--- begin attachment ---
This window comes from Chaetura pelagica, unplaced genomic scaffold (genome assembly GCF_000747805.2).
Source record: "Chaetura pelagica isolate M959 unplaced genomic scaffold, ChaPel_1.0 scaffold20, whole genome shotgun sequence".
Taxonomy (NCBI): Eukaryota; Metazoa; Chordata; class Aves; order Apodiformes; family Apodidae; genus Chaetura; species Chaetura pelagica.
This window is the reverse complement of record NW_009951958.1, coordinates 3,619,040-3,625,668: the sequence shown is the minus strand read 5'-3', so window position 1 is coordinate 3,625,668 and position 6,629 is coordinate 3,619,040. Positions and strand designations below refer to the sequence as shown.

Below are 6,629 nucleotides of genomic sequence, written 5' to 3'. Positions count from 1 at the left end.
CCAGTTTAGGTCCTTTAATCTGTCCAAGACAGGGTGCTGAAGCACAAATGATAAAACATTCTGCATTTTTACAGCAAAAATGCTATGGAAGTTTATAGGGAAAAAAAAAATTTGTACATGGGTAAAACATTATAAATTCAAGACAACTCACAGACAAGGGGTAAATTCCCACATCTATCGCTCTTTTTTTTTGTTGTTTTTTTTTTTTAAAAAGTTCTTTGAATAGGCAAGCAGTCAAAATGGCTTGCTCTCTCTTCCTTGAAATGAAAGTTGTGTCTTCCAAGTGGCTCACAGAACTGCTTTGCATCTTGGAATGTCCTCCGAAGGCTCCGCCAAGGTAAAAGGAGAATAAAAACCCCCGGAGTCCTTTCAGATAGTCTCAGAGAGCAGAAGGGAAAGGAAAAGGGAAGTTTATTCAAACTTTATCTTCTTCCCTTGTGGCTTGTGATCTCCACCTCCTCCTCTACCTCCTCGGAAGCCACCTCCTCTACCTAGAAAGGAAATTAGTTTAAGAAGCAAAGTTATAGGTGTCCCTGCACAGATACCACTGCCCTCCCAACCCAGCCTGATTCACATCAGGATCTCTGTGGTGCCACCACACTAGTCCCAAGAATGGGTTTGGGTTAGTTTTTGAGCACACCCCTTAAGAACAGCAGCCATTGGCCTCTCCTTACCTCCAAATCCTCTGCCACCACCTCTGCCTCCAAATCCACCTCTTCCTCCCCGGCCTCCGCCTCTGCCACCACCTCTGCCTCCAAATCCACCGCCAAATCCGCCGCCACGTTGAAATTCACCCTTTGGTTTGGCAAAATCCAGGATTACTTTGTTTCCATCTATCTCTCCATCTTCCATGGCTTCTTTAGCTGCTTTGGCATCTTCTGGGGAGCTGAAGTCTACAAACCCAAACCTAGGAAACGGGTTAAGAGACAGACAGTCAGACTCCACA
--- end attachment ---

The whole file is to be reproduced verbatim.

This window comes from Chaetura pelagica, unplaced genomic scaffold (genome assembly GCF_000747805.2).
Source record: "Chaetura pelagica isolate M959 unplaced genomic scaffold, ChaPel_1.0 scaffold20, whole genome shotgun sequence".
Taxonomy (NCBI): Eukaryota; Metazoa; Chordata; class Aves; order Apodiformes; family Apodidae; genus Chaetura; species Chaetura pelagica.
This window is the reverse complement of record NW_009951958.1, coordinates 3,619,040-3,625,668: the sequence shown is the minus strand read 5'-3', so window position 1 is coordinate 3,625,668 and position 6,629 is coordinate 3,619,040. Positions and strand designations below refer to the sequence as shown.

Below are 6,629 nucleotides of genomic sequence, written 5' to 3'. Positions count from 1 at the left end.
CCAGTTTAGGTCCTTTAATCTGTCCAAGACAGGGTGCTGAAGCACAAATGATAAAACATTCTGCATTTTTACAGCAAAAATGCTATGGAAGTTTATAGGGAAAAAAAAAATTTGTACATGGGTAAAACATTATAAATTCAAGACAACTCACAGACAAGGGGTAAATTCCCACATCTATCGCTCTTTTTTTTTGTTGTTTTTTTTTTTTAAAAAGTTCTTTGAATAGGCAAGCAGTCAAAATGGCTTGCTCTCTCTTCCTTGAAATGAAAGTTGTGTCTTCCAAGTGGCTCACAGAACTGCTTTGCATCTTGGAATGTCCTCCGAAGGCTCCGCCAAGGTAAAAGGAGAATAAAAACCCCCGGAGTCCTTTCAGATAGTCTCAGAGAGCAGAAGGGAAAGGAAAAGGGAAGTTTATTCAAACTTTATCTTCTTCCCTTGTGGCTTGTGATCTCCACCTCCTCCTCTACCTCCTCGGAAGCCACCTCCTCTACCTAGAAAGGAAATTAGTTTAAGAAGCAAAGTTATAGGTGTCCCTGCACAGATACCACTGCCCTCCCAACCCAGCCTGATTCACATCAGGATCTCTGTGGTGCCACCACACTAGTCCCAAGAATGGGTTTGGGTTAGTTTTTGAGCACACCCCTTAAGAACAGCAGCCATTGGCCTCTCCTTACCTCCAAATCCTCTGCCACCACCTCTGCCTCCAAATCCACCTCTTCCTCCCCGGCCTCCGCCTCTGCCACCACCTCTGCCTCCAAATCCACCGCCAAATCCGCCGCCACGTTGAAATTCACCCTTTGGTTTGGCAAAATCCAGGATTACTTTGTTTCCATCTATCTCTCCATCTTCCATGGCTTCTTTAGCTGCTTTGGCATCTTCTGGGGAGCTGAAGTCTACAAACCCAAACCTAGGAAACGGGTTAAGAGACAGACAGTCAGACTCCACA